It took Edward Curtis just a few years after arriving in the small town of Seattle in 1887 to establish a reputation as one of its finest portrait photographers. Uneducated and self-taught, he quickly became one of the most respected lensmen in America and was summoned to capture images of President Theodore Roosevelt and even the president’s daughter’s wedding.
But it was Ed Curtis’s passion for photographing Native Americans that became his life’s work. He set out on an ambitious race to document their way of life before it was gone. The iconic photographs of Chief Joseph and Geronimo that many of us are familiar with today were made by Curtis, and are part of his enduring legacy.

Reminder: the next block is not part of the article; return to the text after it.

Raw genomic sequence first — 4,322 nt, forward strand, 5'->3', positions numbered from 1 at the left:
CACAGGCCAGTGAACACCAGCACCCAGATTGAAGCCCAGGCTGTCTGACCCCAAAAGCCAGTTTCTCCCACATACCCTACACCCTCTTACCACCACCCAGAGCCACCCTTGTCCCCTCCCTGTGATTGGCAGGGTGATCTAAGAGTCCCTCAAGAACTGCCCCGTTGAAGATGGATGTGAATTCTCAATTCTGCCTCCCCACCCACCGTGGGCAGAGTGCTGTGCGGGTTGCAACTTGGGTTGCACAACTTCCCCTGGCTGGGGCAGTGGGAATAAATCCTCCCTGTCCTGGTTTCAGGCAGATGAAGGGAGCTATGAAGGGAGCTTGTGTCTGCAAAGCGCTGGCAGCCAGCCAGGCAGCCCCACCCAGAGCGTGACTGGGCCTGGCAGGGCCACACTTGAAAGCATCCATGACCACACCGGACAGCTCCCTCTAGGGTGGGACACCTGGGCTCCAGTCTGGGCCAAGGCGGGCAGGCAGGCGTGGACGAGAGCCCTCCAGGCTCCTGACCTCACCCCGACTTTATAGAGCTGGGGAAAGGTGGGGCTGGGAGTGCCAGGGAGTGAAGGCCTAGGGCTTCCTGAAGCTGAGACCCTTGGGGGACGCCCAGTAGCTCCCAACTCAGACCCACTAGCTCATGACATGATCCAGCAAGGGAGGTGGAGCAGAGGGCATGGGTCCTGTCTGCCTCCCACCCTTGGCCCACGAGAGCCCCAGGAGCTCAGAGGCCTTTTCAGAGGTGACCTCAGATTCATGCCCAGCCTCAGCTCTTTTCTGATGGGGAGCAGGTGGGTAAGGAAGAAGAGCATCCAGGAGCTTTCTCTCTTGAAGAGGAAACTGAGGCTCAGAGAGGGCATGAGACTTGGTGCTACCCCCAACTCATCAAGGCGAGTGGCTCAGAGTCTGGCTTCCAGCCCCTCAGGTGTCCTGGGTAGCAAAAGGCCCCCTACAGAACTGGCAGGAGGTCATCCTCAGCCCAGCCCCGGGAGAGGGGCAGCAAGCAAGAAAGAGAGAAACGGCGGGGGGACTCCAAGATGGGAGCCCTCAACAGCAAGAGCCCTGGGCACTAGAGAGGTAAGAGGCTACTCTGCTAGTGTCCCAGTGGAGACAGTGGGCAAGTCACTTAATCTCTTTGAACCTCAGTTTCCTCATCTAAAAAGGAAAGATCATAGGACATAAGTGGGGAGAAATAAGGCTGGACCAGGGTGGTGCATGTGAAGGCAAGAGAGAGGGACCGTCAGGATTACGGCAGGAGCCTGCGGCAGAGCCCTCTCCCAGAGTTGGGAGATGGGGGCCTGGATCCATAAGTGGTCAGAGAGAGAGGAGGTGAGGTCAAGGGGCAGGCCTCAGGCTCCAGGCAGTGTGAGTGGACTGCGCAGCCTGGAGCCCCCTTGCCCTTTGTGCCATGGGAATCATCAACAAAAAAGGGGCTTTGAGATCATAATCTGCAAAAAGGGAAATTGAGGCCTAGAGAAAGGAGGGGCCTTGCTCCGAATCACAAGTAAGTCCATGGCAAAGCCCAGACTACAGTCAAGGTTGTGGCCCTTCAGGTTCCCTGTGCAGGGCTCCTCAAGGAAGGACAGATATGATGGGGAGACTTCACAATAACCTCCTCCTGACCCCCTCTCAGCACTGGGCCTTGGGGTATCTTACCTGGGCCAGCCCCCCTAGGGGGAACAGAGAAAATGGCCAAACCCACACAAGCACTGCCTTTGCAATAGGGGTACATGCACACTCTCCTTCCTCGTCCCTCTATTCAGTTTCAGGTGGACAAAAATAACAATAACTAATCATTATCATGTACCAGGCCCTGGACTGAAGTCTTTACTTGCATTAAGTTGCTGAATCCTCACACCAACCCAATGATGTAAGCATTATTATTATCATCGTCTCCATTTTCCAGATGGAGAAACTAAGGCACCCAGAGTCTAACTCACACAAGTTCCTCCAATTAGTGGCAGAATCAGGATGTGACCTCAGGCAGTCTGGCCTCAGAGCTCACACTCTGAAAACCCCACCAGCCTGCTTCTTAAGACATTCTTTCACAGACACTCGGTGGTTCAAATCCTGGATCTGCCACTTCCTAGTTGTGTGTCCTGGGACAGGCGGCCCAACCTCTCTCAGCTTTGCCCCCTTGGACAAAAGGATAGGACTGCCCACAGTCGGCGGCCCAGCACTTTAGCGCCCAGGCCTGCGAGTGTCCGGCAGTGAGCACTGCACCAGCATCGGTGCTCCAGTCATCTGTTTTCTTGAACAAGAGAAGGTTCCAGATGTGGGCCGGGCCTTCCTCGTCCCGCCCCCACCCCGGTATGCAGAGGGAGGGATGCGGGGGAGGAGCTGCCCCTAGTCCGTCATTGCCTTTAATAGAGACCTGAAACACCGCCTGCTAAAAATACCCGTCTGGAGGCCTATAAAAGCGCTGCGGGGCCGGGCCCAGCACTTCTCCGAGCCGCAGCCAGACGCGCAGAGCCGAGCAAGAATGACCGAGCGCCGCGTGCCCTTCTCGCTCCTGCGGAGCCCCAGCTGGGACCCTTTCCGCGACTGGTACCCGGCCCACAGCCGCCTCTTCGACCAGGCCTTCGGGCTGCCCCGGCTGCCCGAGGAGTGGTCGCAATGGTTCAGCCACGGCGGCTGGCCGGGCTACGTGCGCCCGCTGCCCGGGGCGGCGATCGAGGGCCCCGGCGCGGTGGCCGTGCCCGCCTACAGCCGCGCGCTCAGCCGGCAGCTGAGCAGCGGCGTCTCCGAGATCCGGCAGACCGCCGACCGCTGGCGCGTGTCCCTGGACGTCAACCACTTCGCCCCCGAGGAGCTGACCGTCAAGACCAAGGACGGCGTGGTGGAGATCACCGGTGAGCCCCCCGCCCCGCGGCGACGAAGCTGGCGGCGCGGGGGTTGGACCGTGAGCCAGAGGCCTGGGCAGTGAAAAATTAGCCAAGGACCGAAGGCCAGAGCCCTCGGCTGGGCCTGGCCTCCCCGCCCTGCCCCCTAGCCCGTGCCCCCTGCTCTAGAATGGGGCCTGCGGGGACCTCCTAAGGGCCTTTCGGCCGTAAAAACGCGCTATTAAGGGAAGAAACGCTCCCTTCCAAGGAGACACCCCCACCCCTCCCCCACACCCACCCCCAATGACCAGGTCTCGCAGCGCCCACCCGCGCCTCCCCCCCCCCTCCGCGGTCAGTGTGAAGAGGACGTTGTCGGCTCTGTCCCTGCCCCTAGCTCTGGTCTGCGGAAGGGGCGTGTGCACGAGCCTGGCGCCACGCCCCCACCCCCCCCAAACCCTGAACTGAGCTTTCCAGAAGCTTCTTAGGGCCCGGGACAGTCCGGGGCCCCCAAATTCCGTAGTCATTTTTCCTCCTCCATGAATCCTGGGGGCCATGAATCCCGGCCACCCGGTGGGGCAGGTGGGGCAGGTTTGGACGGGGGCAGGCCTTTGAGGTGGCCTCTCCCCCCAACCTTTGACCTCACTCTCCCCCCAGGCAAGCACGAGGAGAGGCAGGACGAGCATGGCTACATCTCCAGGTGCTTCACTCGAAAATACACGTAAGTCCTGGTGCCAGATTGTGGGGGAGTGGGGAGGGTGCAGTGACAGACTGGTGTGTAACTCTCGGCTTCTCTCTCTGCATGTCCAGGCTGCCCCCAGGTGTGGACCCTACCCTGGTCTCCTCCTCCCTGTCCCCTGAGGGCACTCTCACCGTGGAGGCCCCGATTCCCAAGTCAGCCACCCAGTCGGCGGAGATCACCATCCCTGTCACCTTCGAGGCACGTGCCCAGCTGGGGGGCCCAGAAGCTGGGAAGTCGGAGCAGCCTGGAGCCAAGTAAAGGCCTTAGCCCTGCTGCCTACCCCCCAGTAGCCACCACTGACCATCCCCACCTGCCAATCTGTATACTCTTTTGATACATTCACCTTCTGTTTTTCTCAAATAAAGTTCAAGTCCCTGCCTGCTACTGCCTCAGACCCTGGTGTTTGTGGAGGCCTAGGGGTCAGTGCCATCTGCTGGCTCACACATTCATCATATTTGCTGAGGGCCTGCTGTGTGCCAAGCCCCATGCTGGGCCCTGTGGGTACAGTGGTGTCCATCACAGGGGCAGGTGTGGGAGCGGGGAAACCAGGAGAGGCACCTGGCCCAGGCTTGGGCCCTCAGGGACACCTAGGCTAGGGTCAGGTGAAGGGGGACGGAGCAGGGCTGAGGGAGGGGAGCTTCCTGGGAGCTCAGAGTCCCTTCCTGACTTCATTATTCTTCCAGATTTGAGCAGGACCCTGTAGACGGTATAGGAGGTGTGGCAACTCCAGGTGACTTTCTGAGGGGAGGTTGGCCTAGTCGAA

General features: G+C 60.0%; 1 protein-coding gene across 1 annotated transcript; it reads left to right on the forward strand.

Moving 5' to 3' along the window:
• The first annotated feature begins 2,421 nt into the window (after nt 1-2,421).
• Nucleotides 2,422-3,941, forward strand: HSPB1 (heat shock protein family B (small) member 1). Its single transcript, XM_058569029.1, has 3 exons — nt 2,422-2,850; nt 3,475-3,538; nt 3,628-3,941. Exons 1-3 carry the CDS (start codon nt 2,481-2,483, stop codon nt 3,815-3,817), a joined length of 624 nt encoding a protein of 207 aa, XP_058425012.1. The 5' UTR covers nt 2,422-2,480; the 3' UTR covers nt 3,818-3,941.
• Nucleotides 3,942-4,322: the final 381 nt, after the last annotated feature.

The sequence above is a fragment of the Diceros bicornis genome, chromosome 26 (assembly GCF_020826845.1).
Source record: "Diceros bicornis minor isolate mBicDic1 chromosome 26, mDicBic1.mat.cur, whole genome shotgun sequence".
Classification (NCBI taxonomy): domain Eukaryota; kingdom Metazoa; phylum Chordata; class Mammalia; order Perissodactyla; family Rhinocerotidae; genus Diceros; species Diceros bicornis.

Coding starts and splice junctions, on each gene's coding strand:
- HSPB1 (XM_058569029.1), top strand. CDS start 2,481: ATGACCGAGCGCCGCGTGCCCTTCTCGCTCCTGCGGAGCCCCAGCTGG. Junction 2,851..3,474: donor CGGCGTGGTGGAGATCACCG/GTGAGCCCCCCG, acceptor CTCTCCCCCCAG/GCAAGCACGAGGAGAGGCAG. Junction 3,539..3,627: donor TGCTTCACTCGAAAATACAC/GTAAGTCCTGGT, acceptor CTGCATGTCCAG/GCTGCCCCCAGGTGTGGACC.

Timothy Egan, writes about Curtis’s contributions in his book, Short Nights of the Shadow Catcher: The Epic Life and Immortal Photographs of Edward Curtis. The book, now out in paperback, won the Carnegie Medal for best nonfiction and the Chautauqua Prize, and was named to a number of best book lists.
Egan is the author of seven books, including, The Worst Hard Time, which won the 2006 National Book Award, and the New York Times bestseller, The Big Burn: Teddy Roosevelt and the Fire that Saved America. He was a guest on Reader's Corner in 2010 to discuss some of his earlier work.
Timothy Egan writes an online opinion column for The New York Times and has also worked as a national correspondent for the newspaper. A third-generation westerner, he lives in Seattle.